Reiu Tüür’s exhibition “12 Cantos for Rainwater” is the Estonian artist’s symbolic tribute to his homeland. After 10 years spent in Lithuania – the most Southern, but otherwise not so different Baltic country – Reiu Tüür is bringing back art that is connecting the two cultures, tapping into the European heritage, common to us all.
“In Lithuanian, rain is “lietus”, and “Lietuva”, which means Lithuania, may as well be interpreted as the country of the rain. In my exhibition I am talking about the rain, which I have lived in for 10 years”, says Mr Tüür.
“12 Cantos for Rainwater” will take place in two locations simultaneously – in St. John’s Church in Tallinn’s Freedom Square, and in St. Jacob’s Church in Viimsi. Although Reiu will display works from different periods of his life, they are all in one way or another connected to the theme of celebrating the heritage, whether it is a sacral painting from Renaissance or representation of urban spaces, once alive and now forever changed.
The collection created for the St. John’s Church is consisting of 12 paintings inspired by the works collected in the oldest in the world Uffizi Gallery in Florence, Italy. According to Mr Tüür, as the Martin Luther’s process in the 15th century has cleaned Tallinn churches from sacral paintings, his current exhibition aims to fill this gap, serving as a humble gift on the Three King’s Day.
“My oldest son is Jaan, so for me St. John is important personally, not only as one of the major saints in Christianity. St. John, with his dreams of rain in the desert, with turning water into miraculous substance through baptising ritual, provides hope to Estonia and other nations, who suffered greatly in the course of history”, says Mr Tüür.
Urbanistic ideas will be in the focus of Viimsi’s St. Jacob Church exhibition. In the place he used to work and live, the artist will display a number of paintings featuring European cities in the 15th century – from Vilnius to Paris and Mantua.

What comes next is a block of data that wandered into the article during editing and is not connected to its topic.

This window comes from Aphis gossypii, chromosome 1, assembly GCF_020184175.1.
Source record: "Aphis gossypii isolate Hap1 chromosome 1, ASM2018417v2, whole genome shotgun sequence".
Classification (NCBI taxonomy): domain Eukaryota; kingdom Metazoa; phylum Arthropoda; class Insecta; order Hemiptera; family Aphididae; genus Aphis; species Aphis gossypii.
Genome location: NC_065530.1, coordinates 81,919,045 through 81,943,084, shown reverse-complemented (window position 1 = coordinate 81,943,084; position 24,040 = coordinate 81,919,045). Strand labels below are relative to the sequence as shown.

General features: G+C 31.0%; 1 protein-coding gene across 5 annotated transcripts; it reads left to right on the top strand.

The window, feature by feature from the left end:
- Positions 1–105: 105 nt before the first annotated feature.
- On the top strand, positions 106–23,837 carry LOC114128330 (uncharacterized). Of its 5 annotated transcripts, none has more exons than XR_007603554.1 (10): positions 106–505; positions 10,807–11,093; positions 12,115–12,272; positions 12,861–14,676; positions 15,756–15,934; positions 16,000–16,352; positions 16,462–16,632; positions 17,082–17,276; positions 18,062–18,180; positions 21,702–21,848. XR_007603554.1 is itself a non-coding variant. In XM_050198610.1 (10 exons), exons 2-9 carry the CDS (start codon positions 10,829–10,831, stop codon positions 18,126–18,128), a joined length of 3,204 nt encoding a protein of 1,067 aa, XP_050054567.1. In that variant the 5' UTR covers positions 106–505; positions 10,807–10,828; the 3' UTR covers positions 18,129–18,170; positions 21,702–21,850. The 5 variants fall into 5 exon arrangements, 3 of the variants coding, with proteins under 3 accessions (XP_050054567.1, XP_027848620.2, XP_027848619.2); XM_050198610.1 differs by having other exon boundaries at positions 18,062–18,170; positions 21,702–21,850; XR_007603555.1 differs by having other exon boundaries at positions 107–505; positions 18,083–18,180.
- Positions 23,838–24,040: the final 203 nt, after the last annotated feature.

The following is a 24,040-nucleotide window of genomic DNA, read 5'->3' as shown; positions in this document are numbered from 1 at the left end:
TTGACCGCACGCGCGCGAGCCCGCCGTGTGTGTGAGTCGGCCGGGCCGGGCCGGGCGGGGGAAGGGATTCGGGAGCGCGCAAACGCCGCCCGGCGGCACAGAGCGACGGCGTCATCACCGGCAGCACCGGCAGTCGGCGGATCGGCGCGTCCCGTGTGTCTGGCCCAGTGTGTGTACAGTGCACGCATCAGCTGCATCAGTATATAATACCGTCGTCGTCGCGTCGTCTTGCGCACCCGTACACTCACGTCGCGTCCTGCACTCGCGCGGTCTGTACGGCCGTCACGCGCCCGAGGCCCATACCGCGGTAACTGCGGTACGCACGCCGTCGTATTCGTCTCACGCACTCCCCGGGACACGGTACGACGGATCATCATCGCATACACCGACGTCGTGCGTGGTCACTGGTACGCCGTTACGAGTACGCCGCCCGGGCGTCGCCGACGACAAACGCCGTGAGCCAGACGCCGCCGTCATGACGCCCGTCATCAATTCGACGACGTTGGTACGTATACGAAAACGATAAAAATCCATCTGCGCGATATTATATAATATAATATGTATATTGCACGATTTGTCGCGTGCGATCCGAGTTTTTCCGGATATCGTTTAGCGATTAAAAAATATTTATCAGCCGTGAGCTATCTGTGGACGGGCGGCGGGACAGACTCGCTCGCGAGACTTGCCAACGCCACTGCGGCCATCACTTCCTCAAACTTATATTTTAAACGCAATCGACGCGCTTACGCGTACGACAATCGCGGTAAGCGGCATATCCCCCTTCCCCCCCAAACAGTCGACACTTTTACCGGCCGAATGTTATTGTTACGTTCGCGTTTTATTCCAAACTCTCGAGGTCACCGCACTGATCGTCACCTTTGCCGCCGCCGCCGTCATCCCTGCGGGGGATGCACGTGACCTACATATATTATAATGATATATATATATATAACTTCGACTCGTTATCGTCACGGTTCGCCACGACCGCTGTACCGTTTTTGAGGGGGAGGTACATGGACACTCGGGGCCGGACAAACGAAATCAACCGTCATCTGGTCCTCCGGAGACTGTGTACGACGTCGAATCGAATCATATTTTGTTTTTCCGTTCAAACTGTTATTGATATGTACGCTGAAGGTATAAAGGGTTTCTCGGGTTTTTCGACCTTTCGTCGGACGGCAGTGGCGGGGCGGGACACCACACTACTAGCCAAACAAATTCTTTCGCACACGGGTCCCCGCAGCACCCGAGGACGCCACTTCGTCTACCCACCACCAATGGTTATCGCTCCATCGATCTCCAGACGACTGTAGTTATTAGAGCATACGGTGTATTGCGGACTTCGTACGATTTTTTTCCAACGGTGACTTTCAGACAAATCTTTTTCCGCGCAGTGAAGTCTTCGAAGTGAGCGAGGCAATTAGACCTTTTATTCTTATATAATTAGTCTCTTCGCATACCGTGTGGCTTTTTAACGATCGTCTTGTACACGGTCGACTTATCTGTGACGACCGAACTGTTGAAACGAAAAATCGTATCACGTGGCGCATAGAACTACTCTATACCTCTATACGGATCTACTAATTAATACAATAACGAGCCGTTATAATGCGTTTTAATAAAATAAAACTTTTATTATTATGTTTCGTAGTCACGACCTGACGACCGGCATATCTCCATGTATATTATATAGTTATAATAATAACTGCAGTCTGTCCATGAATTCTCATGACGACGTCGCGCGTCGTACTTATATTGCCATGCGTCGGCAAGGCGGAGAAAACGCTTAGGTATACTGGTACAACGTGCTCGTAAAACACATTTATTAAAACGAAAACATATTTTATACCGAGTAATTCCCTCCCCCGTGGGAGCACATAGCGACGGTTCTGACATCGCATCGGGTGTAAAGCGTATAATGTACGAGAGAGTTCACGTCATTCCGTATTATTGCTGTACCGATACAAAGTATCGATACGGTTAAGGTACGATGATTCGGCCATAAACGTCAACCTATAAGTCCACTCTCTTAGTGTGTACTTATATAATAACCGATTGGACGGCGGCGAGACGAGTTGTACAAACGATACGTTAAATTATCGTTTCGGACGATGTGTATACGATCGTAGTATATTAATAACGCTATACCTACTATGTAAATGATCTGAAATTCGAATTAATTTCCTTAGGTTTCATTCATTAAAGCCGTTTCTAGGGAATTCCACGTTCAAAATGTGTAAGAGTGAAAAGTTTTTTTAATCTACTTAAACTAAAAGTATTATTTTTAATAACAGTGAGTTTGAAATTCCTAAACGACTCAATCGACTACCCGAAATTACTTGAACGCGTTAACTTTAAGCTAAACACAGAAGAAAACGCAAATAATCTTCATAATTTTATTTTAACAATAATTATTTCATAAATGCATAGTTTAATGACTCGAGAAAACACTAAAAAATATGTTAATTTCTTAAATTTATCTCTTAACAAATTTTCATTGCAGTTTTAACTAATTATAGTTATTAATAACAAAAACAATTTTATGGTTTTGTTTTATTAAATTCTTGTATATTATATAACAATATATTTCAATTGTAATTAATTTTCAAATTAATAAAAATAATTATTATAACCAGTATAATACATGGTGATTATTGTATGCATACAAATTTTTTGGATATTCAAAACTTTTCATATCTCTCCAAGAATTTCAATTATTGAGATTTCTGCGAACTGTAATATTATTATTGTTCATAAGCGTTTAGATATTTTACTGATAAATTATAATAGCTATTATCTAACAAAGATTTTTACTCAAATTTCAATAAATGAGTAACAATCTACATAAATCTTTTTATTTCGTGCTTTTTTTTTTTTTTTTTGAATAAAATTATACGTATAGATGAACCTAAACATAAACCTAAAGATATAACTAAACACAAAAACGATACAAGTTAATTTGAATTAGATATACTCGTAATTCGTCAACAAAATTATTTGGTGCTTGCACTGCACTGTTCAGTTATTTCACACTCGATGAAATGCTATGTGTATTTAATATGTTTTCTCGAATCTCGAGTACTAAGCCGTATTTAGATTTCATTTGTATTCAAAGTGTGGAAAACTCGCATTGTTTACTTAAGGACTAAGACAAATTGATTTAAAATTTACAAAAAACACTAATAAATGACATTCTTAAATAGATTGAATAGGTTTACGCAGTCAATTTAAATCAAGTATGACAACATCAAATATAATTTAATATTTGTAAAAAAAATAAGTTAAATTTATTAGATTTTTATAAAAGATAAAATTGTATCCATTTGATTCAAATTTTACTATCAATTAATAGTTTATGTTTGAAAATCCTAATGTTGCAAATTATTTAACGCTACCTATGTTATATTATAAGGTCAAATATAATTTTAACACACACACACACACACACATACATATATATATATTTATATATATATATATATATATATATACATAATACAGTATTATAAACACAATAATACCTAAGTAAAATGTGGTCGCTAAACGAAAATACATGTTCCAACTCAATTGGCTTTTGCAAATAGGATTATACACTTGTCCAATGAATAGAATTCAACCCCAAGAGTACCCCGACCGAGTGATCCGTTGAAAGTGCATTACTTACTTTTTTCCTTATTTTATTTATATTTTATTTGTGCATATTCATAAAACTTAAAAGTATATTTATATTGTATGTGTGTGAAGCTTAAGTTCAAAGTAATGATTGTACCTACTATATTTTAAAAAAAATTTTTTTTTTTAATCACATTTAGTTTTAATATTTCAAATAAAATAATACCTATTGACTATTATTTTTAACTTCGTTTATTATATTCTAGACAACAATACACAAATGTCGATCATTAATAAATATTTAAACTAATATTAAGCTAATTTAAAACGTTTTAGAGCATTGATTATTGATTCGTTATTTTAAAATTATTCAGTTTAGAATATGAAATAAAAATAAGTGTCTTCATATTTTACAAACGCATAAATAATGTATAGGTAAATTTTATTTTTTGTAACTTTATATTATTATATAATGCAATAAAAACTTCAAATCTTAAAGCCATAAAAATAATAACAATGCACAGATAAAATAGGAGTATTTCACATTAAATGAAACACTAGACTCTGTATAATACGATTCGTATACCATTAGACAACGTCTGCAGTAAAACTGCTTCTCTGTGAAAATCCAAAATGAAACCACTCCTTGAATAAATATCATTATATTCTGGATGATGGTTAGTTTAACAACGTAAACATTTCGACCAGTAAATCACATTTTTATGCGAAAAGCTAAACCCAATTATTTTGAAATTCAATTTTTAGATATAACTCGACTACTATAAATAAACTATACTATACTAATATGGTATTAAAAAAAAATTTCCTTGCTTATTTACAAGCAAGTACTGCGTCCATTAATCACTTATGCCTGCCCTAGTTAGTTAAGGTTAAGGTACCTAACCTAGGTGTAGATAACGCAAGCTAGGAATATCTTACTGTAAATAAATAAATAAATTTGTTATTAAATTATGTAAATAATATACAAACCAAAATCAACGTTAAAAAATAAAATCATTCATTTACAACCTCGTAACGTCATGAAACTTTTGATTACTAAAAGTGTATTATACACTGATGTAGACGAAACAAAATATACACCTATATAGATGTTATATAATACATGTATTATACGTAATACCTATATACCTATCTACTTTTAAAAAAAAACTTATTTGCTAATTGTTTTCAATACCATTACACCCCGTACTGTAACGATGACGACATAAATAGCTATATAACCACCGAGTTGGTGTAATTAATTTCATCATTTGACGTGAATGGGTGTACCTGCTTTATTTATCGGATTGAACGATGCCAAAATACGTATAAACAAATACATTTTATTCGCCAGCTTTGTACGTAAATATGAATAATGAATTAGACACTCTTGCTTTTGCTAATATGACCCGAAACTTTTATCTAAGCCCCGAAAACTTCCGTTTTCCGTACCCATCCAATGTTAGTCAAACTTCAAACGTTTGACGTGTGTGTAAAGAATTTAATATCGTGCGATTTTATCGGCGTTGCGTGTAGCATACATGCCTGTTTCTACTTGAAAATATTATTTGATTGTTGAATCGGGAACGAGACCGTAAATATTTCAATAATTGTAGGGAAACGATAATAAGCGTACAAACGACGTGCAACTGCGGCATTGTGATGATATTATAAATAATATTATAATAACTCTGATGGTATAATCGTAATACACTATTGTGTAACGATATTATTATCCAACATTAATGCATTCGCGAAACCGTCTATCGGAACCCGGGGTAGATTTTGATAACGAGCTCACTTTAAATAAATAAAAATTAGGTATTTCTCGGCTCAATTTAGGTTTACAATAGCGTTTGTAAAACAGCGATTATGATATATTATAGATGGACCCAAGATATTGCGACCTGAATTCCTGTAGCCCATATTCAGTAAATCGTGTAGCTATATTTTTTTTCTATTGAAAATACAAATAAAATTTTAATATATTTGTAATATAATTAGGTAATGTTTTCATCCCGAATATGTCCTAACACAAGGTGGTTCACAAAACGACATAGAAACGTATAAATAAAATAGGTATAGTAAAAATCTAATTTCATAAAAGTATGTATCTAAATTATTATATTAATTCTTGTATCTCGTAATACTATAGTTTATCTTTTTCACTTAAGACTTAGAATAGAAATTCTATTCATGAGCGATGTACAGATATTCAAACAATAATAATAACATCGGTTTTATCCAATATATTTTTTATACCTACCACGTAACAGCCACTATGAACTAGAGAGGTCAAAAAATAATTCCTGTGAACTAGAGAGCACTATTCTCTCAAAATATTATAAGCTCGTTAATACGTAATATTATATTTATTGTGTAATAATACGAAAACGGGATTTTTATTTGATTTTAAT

“I cannot help, but observe similar structure and patterns across different cities. When I paint Vilnius city gates, I also paint Pärnu Morning Gate – both places of worship and entrances to the city. I have a painting of a medieval bridge in Vilnius, which is similar to the Old Bridge in Florence, which, in turn, with its goldsmith ateliers and little shops, is similar to Goldsmiths’ Street in Tallinn, one of the little streets leading to the Town Hall Square”, says the artist.
The works of this part of the exhibition will also include paintings from the 12th-century churches in Gotland, made 20 years ago in Slovakia, and the Coronation of St Mary, from a private collection. In addition, the portraits of Estonian President Lennart Meri, who has been behind the idea of founding Viimsi church and the artist’s grand uncle, the renovator of landmark Estonian buildings before and after the World War II, will be exposed.
“I truly hope that my little contribution to the Estonian art scene will be like a drop of rain, which will render our culture more powerful and alive”, says Reiu Tüür.
Reiu Tüür has graduated from Estonian Academy of Arts in 1998; he has obtained Masters in Arts Management at London City University in 2001. Since 1993, Reiu Tüür has been the member of Kursi Koolkond artist group; he is a member of the Estonian Artists’ Association since 1994. Reiu has been actively exhibiting his work since 1993 in various galleries across the world. The focus of Mr Tüür’s work is celebrating the heritage – lives, which are already forgotten and cities, which can no longer be entered and art, which remains untouched through the turbulent times.
The opening is at 16.00 on Wednesday, January 8, 2020, at St. John’s Church, Freedom Square 1, Tallinn